Monthly Archives: June 2004

Black Eye Girl

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This example of paste-up street art on Ludlow St. in the Lower East Side of New York forces the viewer to consider the issue with the image of a child victim of violence. The piece is a drawing of a little girl’s disembodied head, her right eye blackened and her nose drips blood as if she had been struck. The illustration style of the picture is like that of a children’s book, which makes the image all the more disturbing and effective. What’s more, the drawing is pasted on the wall of a tenement building across from a large public school. Has the girl been atacked by school bullies?

Ivan Corsa Photo

We Can Rock a Party

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Ah, the good old summer block party. A New York City nabe wouldn’t be the same without one, especially when it’s the real old-school neighborhood kind, where the residents and business owners of a particular block get a permit, close off the street and pitch in for free food, drink and good times. But no block party is complete without a sound system and a couple of DJs. At this recent party in Nolita, on the stretch of Spring St. between Elizabeth St. and the Bowery, these DJs were spinning all kinds of tunes–dirty rock, classic hip hop, as well as cheesy 80’s dance pop.

Ivan Corsa Photo

Graffiti to Go

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Graffiti taggers and artists have been putting Krylon to all sorts of vehicles all over New York City for years. But for some reason these ubiquitous delivery trucks in Chinatown seem to get “bombed” the most. This vehicle, parked on the Bowery near East Broadway, sports a large, colorful “throw-up” by “Wasier” (or is it “Wasieir,” with a second, small “i”), as well as several other small tags. After a while, you start to recognize some variations of the same tags on other trucks and see the same trucks again as they travel to and from the hundreds of small factories and warehouses in Chinatown.

Ivan Corsa Photo

Marketing Spiderman

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With the Spiderman sequel hyped to be among the blockbusters of the summer movie season, marketing for the film has resulted in this larger-than-life balloon of a crawling Spidey attached to an apartment building in Union Square. There’s no denying that it’s a cool form of promotion. We just want to know what the residents were paid for allowing a giant superhero to cling to their building.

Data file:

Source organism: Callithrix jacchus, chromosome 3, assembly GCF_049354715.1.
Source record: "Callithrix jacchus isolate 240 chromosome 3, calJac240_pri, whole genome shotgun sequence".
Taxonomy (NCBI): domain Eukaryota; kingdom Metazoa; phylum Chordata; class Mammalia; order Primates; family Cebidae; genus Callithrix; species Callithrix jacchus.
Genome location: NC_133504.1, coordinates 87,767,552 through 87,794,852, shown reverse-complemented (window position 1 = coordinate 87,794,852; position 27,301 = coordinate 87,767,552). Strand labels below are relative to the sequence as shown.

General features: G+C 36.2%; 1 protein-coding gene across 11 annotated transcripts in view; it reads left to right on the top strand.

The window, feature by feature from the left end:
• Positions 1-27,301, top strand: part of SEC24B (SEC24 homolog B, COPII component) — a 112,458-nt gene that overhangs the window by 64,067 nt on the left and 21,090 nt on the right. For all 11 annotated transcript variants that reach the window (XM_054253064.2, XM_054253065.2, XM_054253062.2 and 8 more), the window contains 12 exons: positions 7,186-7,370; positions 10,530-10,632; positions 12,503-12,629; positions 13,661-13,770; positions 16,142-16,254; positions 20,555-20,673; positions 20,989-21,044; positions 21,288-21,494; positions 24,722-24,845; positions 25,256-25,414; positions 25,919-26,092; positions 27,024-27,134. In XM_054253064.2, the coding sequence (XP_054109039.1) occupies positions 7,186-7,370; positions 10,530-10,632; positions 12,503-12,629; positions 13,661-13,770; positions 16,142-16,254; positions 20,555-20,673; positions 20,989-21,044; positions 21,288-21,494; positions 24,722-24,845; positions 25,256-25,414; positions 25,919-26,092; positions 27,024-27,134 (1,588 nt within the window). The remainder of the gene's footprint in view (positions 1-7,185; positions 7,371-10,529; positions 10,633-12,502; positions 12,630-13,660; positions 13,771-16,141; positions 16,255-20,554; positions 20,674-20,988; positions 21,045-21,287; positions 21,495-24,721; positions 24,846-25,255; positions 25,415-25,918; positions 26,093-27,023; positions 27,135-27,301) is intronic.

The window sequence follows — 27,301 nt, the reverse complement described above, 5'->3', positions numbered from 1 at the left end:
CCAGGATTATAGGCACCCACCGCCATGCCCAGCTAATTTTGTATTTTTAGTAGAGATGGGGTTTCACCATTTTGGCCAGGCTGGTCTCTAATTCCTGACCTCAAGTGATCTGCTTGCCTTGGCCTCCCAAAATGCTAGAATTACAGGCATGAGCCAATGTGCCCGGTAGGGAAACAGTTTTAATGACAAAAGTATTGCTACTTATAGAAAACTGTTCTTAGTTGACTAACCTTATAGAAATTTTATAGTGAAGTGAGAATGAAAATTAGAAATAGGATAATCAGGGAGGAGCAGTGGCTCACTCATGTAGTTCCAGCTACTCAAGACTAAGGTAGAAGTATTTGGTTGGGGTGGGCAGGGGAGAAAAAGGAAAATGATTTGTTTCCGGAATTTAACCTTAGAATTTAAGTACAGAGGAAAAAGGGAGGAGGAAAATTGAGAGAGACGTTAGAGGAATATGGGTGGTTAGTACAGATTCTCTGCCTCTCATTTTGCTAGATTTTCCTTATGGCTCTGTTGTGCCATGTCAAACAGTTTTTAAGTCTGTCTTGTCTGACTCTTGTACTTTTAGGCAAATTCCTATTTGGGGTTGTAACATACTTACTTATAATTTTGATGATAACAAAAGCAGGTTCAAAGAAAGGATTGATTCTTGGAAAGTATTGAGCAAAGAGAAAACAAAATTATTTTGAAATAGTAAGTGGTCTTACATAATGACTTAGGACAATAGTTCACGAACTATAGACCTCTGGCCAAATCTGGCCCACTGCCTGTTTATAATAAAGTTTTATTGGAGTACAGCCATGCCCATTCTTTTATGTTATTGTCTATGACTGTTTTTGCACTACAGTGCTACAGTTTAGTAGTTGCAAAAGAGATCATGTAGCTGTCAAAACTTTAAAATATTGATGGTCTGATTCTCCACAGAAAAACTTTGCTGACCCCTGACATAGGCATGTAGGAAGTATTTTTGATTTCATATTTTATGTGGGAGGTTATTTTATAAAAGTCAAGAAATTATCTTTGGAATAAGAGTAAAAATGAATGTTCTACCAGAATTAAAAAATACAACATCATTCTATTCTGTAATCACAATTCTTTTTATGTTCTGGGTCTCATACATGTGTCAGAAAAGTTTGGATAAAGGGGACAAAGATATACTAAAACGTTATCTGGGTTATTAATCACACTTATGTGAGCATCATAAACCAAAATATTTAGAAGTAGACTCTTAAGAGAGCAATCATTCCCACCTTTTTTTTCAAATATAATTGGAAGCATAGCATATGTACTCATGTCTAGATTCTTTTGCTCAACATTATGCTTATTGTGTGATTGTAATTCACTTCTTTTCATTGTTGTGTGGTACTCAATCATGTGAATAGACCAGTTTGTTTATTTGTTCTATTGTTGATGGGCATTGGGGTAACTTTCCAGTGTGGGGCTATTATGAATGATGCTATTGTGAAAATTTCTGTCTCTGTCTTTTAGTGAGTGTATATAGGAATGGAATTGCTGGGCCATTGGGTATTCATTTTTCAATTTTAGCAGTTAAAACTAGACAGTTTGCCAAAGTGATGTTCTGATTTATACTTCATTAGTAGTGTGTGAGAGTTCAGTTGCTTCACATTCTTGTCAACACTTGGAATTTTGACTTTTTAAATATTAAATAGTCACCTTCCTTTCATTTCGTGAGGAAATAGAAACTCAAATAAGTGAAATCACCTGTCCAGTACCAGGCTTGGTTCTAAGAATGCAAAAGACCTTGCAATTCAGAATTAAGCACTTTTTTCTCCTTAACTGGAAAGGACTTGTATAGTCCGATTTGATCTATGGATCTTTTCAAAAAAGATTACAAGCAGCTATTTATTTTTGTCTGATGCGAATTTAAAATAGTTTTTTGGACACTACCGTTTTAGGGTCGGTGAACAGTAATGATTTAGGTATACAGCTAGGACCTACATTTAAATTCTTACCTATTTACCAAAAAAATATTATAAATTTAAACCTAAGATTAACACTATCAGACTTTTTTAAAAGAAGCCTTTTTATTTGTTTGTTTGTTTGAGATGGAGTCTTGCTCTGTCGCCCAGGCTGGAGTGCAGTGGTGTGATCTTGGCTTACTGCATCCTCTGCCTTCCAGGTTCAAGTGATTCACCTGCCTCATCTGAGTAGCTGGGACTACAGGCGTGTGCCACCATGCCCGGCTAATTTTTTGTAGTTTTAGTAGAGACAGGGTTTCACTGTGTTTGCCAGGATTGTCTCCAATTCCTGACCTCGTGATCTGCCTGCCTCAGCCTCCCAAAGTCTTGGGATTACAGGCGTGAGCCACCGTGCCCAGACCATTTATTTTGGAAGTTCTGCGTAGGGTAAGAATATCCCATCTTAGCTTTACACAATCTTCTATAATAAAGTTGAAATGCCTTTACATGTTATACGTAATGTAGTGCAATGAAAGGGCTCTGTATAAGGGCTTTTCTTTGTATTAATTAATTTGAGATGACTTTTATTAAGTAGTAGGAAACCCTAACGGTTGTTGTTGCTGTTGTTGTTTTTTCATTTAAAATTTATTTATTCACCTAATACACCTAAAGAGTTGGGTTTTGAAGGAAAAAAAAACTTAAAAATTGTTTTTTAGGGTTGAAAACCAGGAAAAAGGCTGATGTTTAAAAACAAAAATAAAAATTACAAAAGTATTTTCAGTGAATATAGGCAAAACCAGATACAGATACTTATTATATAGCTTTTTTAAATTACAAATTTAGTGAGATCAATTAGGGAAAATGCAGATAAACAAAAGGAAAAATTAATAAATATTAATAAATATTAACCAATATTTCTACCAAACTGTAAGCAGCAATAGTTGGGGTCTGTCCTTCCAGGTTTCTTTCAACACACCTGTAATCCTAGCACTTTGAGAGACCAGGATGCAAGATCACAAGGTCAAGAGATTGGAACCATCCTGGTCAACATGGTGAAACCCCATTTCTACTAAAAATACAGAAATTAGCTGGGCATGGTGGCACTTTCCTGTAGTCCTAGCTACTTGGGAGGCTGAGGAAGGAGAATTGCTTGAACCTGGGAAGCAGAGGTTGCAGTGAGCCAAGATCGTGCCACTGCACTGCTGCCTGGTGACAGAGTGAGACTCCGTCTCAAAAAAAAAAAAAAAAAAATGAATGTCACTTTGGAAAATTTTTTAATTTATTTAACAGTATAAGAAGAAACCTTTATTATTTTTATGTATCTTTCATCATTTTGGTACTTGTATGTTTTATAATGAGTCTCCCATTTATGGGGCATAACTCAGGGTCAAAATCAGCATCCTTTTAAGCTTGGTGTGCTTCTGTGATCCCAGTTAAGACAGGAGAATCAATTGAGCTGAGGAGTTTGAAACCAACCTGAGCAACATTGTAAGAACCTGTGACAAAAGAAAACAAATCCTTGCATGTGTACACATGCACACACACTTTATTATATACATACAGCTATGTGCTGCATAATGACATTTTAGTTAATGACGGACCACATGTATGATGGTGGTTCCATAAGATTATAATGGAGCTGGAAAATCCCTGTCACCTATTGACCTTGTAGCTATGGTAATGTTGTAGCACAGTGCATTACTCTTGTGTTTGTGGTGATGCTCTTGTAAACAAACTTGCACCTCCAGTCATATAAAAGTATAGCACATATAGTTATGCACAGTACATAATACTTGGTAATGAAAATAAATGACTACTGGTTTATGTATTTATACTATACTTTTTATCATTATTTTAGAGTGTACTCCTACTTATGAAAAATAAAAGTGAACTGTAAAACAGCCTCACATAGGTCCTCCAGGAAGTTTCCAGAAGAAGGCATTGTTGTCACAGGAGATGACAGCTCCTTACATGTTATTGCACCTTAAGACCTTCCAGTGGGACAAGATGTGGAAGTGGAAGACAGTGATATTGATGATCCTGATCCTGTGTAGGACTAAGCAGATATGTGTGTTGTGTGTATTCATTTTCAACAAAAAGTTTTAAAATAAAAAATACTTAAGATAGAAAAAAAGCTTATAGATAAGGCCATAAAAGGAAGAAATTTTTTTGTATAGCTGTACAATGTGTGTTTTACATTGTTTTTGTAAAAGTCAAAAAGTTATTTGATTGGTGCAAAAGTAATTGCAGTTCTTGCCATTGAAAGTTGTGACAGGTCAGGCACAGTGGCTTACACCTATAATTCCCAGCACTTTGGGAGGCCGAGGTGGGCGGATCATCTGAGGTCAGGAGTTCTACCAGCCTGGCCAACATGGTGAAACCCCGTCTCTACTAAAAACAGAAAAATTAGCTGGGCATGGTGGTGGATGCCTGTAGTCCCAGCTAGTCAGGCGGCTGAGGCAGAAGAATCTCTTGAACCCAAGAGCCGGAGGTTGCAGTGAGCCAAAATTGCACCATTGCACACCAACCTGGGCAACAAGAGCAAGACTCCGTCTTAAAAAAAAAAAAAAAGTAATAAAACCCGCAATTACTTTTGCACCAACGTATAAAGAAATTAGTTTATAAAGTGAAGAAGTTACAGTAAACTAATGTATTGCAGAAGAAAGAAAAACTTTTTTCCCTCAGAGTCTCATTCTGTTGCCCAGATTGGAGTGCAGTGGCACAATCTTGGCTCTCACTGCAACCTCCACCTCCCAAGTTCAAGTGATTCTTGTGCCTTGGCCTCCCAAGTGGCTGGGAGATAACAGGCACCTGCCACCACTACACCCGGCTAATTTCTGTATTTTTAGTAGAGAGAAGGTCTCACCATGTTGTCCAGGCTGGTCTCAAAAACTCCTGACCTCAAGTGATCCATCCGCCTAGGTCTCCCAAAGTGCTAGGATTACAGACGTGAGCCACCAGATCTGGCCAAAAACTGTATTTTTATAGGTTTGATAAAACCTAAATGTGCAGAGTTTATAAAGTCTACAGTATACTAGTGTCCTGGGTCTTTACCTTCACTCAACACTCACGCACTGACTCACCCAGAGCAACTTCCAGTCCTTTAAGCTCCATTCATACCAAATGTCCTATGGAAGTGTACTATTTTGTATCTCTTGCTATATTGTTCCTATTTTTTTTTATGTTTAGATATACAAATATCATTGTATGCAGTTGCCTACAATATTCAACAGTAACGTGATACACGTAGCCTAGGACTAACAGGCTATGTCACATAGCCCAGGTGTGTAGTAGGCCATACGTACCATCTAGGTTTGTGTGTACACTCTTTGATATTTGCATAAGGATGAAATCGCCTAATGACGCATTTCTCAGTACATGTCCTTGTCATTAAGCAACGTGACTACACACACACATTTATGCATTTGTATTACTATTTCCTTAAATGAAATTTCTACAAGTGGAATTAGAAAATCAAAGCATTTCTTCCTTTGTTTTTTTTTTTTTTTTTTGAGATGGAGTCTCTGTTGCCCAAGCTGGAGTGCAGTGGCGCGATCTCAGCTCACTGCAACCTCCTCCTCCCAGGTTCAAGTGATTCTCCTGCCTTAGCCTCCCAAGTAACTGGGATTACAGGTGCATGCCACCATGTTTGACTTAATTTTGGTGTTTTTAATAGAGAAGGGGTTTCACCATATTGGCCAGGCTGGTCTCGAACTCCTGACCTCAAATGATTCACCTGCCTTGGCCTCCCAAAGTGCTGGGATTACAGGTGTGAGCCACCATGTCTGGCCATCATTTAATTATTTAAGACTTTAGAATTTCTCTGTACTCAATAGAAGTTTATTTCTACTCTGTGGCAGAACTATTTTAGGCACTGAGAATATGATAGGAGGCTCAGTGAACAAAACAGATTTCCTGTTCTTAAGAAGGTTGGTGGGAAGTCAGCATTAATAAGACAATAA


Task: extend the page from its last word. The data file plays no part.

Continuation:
Ivan Corsa Photo

Calvin

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The sides of tenements and lofts along Houston St. in downtown NYC are perfect for hanging building-size ads. Not only is the street one of only a few major crosstown traffic arteries, but it cuts through the city’s hippest shopping and entertainment districts. Location in part explains this gargantuan sexed-up ad screen for designer and fashion brand Calvin Klein. A sexy couple are virtually dry-humping each other while another shirtless young man sits nearby. (What could is he thinking?) The product might be jeans or cologne or whatever, but this ad is like a giant well-photographed teaser for group sex.

Ivan Corsa Photo

Police Friend

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To many New Yorkers, an NYPD patrol car is a sign of security, holding the line against crime and keeping the streets safe. To others, the arrival of a police cruiser in their community is a sign of racism, corruption and oppression. Whatever the point of view, the police are crucial to maintaining order in a civil society. This pasted-up street art in the East Village proposes the idea of the police as “friend.” Like a good friend, people expect the police to be reliable, honest and ready to help out in a tough situation. And, usually, the police are just that and sometimes more. But the very things that enable the police to bring safety to a community are the things that make them appear martial and dangerous– guns, batons, helmets–and, unlike a friend, unapproachable.

Ivan Corsa Photo